For mid-sized firms, however, the choice to shift to cloud-based service delivery is fast becoming a no-brainer. The work from home imperative has only accelerated the decision.

Prospering Despite COVID

We all know that the Travel and Hospitality industries have taken a COVID-inflicted beating. But not every company serving those needs has suffered.

TripActions, focused on corporate travel, just raised $155M at a $5B valuation to help enterprises analyze travel and expense data.

Join TripActionsRobin Gandhi and George as they talk about how TripActions has prospered in the last year with its travel expense management service that makes both the COF and the employee smile.

TripActions has employed those building blocks and partnerships with firms like Visa, Stripe, and Modern Treasury. Using the multiplayer fintech approach, TripActions now has a service that has rewritten how an enterprise manages its travel and expense management processes. For the employee, the hated expense report submission process can be virtually eliminated.

TripActions’ services could not have been built even five years ago. Without today’s technical building blocks and those partner-provide capabilities, TripActions could not have built its services and hit the market as it has.

It’s a good time to be a fintech.

Here’s Robin talking about multiplayer fintech:


Read the Transcript at the Payments on Fire® website
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Episode 145 – GPay’s Impact on Every Stakeholder: Way More Than a Wallet – Steve Klebe, Google

GPay is Google’s app for payments, financial services, rewards, and, is expanding its capabilities, its partnerships, and its ambitions. Join Glenbrook’s George Peabody and Yvette Bohanan as they talk GPay with Steve Klebe, Google’s head of GPay business development and Google’s Processor and Partnerships work.

Fairly recently, Google’s payments services were a disjointed collection of point solutions. Today’s GPay is far more than a rebranding job. Listen between the lines to what Steve has to say. The implications are many.

Way More Than a Wallet

A lot has happened since Steve joined us in July 2019.

GPay has added incentives and loyalty more deeply as well as added expense management with automatic receipt discovery when sent to your Gmail account or via the camera. The incentives can turn into real money.

In the U.S. Google has teed up its Plex bank account offerings in partnership with Citi and Stanford FCU (other FIs to come) for launch in 2021. You can already add bank accounts to GPay through Google’s partnership with Plaid.

GPay is becoming a very competent user interface to the banking services offered by the FIs themselves. Google provides the UX and the data that matters. The bank does what it does.

Does this disintermediate the banks or give them a new channel through which they can offer their services? We will decide but personal experience suggests the GPay interface has a lot going for it.

Google has added these new capability and consolidated others under the single GPay roof. Its ambitions now go beyond simply being a repository for payment credentials and loyalty cards with a sprinkling of P2P payments on top.

Exercising Open Banking

One of the major payments and fintech trends for 2021 is open banking, the ability of third parties to access accountholder data.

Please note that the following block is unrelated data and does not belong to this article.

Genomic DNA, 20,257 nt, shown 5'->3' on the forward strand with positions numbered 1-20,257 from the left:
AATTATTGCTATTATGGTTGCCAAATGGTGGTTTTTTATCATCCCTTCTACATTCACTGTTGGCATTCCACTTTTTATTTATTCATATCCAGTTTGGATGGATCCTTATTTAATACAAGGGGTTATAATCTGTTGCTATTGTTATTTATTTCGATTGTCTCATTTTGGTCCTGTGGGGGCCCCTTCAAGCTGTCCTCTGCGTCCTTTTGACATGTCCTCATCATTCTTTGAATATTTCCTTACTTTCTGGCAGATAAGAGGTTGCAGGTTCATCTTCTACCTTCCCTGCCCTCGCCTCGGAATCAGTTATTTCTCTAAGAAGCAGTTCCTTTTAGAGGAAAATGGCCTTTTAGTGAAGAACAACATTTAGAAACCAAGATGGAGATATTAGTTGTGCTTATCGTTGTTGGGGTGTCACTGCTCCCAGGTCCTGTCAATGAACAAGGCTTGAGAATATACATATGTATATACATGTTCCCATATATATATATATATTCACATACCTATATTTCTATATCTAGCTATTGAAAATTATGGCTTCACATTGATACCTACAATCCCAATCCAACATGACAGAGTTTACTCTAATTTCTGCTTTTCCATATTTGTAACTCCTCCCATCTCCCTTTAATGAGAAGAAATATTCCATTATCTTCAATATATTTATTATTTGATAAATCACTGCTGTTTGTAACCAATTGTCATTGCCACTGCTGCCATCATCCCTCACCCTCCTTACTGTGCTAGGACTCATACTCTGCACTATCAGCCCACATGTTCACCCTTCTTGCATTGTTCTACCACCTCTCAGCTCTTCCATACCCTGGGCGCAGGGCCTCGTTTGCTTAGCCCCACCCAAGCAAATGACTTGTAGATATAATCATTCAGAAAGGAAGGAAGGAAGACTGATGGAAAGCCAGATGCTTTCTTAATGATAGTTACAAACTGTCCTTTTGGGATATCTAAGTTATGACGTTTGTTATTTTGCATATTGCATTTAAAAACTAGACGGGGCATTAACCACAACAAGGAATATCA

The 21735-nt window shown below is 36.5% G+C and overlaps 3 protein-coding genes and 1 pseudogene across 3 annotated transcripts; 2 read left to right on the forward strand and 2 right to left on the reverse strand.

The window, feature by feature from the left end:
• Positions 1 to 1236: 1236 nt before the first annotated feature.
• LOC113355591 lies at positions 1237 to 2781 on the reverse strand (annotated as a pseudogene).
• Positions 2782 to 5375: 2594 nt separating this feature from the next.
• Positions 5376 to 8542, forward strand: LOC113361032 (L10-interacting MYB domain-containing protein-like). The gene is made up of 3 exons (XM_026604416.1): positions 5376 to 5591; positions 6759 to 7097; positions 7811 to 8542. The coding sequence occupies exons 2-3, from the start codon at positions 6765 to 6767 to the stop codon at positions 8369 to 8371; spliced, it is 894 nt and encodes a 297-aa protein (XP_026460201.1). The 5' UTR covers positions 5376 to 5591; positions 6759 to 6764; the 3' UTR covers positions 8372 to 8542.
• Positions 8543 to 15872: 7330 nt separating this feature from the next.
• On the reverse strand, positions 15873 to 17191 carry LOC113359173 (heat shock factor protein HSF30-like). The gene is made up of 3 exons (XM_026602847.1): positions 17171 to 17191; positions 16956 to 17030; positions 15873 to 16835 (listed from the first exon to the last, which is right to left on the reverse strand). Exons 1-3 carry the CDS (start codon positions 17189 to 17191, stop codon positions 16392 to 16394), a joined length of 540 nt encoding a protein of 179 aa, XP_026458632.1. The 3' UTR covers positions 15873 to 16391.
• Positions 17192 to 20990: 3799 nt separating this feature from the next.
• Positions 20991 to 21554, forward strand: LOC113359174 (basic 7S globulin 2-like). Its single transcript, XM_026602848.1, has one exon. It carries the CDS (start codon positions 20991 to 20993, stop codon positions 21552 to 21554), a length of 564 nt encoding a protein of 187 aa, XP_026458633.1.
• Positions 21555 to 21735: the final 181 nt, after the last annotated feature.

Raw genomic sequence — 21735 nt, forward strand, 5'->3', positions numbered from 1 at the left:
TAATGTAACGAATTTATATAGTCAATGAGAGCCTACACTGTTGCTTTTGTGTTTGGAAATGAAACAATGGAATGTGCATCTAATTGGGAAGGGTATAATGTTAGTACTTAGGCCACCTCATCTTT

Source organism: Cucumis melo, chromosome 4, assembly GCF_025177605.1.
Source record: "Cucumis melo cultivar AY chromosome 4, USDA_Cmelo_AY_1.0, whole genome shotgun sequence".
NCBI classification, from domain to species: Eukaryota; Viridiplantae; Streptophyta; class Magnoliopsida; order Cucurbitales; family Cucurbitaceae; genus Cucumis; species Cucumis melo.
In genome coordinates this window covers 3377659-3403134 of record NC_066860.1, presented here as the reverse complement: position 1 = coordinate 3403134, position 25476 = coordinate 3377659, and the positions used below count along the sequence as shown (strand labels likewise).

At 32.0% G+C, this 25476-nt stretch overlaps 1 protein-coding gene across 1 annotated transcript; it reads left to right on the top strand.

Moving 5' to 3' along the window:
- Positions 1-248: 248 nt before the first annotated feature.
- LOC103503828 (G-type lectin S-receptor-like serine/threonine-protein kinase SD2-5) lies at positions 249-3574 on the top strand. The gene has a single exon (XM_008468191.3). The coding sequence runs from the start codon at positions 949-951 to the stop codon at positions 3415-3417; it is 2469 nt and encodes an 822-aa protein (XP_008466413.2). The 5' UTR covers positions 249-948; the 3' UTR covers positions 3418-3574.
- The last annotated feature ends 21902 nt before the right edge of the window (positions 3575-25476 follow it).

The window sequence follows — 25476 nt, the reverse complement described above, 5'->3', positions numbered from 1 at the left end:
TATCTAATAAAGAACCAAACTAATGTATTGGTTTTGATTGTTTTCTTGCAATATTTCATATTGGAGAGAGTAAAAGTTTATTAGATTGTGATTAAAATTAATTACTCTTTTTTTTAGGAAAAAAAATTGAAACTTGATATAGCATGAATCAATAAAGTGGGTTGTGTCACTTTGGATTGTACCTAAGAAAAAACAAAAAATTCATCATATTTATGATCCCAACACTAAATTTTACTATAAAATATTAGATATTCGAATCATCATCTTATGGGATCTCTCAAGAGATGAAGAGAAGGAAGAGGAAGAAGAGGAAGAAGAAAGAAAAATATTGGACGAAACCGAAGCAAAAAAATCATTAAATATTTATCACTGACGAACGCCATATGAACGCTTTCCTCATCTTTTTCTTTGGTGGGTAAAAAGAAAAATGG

PSD2 has driven this in Europe and India’s Unified Payment Interface (UPI), both pushed by mandate, enables a vigorous open banking ecosystem in that country. Google Pay, formerly Tez, has been a huge success in India. Of course, market pressure is the driver in the U.S.

Google is now exploring the potential for GPay to assume the role of “super app” along the lines of WeChat Pay or Alipay. Yes, that’s a big leap but there are hints of its ambitions. For example: Google has built over 100 HTML games optimized for low bandwidth networks and low memory smartphones, all targeted toward supporting its NBU (Next Billion Users) effort. GPay will be one of the presentation surfaces for these GameSnack.

Fairly recently, Google’s payments services were a disjointed collection of point solutions. Today’s GPay is far more than a rebranding job. Listen between the lines to what Steve has to say. The implications are many.


Read the transcript

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Episode 144 – Innovation in Fast Money: 4th Annual RTP Network Update – Steve Ledford, The Clearing House

A Global Phenom

Realtime Retail Payments (RTRP) systems are a global phenomenon. These systems exist or will soon in over 50 countries around the world. Some have been in operation for decades. The UK’s Faster Payments system, operated by Mastercard’s Vocalink unit, has been in operation for over ten years. Still others are still in the design stage.

These account-to-account systems (A2A) have gained in regulator popularity because:

  • They are fast. The receiver has near instant availability
  • They are push payment systems. Transactions don’t take place unless the sender has enough money to fund the transaction. In other words, authorization takes place before the transaction
  • User authentication is up to the financial institution
  • These systems operate year round, 24×7
  • They are inexpensive. Transaction pricing is fixed, regardless of the value of the payment itself
  • They have rich data carrying capability
  • Some include a new message type called Request for Payment, essentially a digital invoice message that prompts the payer to send money and smooths account reconciliation.

Still New to the US

Most Americans still have no idea there’s a new national payment system in operation. Or that a similar one will begin operation in a few years. Wallets like Venmo and the Cash App abound. But an entirely new set of payment rails? That happens once in a generation.